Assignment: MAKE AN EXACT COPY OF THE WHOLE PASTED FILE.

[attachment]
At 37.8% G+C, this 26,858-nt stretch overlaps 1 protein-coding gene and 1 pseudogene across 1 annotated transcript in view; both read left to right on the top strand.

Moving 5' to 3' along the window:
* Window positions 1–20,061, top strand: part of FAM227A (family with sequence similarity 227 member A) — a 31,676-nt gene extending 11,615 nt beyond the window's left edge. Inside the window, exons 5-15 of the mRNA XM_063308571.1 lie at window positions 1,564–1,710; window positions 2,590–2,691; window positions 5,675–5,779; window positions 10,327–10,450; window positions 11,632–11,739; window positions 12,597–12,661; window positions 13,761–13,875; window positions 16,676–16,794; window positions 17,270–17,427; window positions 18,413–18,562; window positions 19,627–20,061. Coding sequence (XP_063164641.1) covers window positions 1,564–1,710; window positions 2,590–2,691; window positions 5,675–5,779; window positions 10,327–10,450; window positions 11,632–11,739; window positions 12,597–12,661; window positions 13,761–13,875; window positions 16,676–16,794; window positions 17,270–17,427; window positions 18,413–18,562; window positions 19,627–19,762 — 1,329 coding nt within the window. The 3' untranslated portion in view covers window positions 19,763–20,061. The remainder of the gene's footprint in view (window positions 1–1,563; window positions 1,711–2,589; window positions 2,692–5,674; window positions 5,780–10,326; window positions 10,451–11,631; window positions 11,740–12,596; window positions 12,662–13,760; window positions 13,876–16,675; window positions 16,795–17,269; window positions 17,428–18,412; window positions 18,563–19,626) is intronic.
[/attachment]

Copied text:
At 37.8% G+C, this 26,858-nt stretch overlaps 1 protein-coding gene and 1 pseudogene across 1 annotated transcript in view; both read left to right on the top strand.

Moving 5' to 3' along the window:
* Window positions 1–20,061, top strand: part of FAM227A (family with sequence similarity 227 member A) — a 31,676-nt gene extending 11,615 nt beyond the window's left edge. Inside the window, exons 5-15 of the mRNA XM_063308571.1 lie at window positions 1,564–1,710; window positions 2,590–2,691; window positions 5,675–5,779; window positions 10,327–10,450; window positions 11,632–11,739; window positions 12,597–12,661; window positions 13,761–13,875; window positions 16,676–16,794; window positions 17,270–17,427; window positions 18,413–18,562; window positions 19,627–20,061. Coding sequence (XP_063164641.1) covers window positions 1,564–1,710; window positions 2,590–2,691; window positions 5,675–5,779; window positions 10,327–10,450; window positions 11,632–11,739; window positions 12,597–12,661; window positions 13,761–13,875; window positions 16,676–16,794; window positions 17,270–17,427; window positions 18,413–18,562; window positions 19,627–19,762 — 1,329 coding nt within the window. The 3' untranslated portion in view covers window positions 19,763–20,061. The remainder of the gene's footprint in view (window positions 1–1,563; window positions 1,711–2,589; window positions 2,692–5,674; window positions 5,780–10,326; window positions 10,451–11,631; window positions 11,740–12,596; window positions 12,662–13,760; window positions 13,876–16,675; window positions 16,795–17,269; window positions 17,428–18,412; window positions 18,563–19,626) is intronic.